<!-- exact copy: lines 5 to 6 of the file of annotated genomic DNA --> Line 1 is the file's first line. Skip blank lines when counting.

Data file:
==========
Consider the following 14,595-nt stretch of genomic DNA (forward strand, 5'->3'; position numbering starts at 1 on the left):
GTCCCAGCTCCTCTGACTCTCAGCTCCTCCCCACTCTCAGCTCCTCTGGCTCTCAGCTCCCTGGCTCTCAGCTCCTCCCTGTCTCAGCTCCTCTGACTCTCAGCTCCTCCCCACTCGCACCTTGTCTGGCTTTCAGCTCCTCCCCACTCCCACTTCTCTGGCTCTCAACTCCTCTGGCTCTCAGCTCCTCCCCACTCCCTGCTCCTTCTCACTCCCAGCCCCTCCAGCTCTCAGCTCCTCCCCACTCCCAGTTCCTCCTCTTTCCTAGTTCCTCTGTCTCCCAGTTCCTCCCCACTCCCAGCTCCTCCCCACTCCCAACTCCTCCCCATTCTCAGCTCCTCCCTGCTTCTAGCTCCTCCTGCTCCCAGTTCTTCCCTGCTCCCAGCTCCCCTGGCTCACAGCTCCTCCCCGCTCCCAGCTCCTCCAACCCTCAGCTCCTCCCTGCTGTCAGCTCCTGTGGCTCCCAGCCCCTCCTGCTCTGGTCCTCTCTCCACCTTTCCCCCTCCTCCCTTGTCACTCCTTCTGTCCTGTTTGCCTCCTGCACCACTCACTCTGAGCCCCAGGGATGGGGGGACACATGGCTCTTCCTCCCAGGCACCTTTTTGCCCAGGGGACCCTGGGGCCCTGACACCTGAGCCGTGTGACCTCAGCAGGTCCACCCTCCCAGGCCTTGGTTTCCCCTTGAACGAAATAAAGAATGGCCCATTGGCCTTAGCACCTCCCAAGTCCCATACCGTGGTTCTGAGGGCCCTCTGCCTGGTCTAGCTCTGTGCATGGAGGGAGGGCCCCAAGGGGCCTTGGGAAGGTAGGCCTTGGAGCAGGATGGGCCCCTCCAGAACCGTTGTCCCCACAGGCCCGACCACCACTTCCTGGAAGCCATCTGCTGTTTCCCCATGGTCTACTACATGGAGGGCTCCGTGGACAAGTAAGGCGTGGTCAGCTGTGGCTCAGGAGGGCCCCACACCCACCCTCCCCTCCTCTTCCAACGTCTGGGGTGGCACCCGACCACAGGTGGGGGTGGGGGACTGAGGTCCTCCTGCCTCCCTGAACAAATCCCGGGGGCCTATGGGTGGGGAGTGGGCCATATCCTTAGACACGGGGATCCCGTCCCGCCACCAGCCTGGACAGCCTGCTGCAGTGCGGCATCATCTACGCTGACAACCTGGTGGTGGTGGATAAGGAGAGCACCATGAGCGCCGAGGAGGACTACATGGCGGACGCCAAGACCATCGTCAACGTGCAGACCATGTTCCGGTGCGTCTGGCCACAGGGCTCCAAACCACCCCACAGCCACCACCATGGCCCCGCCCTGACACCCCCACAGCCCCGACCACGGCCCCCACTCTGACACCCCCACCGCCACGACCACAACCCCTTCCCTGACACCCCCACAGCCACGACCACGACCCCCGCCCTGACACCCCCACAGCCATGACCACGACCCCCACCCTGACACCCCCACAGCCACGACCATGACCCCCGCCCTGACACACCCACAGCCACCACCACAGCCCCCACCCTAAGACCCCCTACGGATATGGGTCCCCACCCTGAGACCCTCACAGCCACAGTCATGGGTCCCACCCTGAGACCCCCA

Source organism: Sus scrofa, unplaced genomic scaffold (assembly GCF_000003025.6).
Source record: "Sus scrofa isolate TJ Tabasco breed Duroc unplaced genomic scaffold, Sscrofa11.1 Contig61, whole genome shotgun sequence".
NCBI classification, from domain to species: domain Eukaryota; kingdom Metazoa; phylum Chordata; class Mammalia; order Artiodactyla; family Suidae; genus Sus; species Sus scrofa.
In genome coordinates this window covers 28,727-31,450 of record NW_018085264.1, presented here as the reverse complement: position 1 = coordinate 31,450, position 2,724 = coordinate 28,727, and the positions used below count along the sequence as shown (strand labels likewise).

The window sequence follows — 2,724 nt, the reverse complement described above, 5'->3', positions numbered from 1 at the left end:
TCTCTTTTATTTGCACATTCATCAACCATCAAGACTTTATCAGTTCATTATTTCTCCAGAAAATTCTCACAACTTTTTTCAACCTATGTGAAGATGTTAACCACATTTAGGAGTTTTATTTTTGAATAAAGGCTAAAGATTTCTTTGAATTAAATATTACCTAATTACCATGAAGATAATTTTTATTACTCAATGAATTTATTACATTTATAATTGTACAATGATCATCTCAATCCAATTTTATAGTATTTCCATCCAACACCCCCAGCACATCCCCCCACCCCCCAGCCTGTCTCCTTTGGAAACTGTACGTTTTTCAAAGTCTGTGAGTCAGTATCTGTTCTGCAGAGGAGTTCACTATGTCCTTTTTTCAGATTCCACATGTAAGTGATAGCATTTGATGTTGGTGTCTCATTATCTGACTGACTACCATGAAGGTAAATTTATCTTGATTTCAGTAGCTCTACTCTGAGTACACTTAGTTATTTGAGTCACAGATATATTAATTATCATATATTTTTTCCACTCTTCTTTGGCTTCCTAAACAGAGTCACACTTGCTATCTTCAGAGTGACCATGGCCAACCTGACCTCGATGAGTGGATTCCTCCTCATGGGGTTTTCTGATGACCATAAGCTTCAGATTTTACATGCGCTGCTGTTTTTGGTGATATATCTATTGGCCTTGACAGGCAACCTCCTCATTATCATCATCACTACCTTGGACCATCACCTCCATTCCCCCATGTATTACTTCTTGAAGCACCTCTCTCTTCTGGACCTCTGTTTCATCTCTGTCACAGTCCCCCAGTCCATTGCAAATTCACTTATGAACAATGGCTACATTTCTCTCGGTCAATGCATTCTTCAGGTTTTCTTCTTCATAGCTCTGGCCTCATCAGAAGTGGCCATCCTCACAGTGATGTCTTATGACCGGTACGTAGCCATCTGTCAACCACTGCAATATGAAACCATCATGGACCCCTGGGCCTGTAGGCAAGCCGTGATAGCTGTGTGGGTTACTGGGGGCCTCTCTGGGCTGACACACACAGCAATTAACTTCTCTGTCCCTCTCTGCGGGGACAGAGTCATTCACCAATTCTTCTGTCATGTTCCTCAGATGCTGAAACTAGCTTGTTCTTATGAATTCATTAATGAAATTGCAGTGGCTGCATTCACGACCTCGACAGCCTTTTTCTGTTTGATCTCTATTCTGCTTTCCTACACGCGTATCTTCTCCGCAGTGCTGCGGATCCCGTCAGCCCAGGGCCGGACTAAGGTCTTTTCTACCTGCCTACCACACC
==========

NCBI classification, from domain to species: domain Eukaryota; kingdom Metazoa; phylum Chordata; class Mammalia; order Artiodactyla; family Suidae; genus Sus; species Sus scrofa.
In genome coordinates this window covers 28,727-31,450 of record NW_018085264.1, presented here as the reverse complement: position 1 = coordinate 31,450, position 2,724 = coordinate 28,727, and the positions used below count along the sequence as shown (strand labels likewise).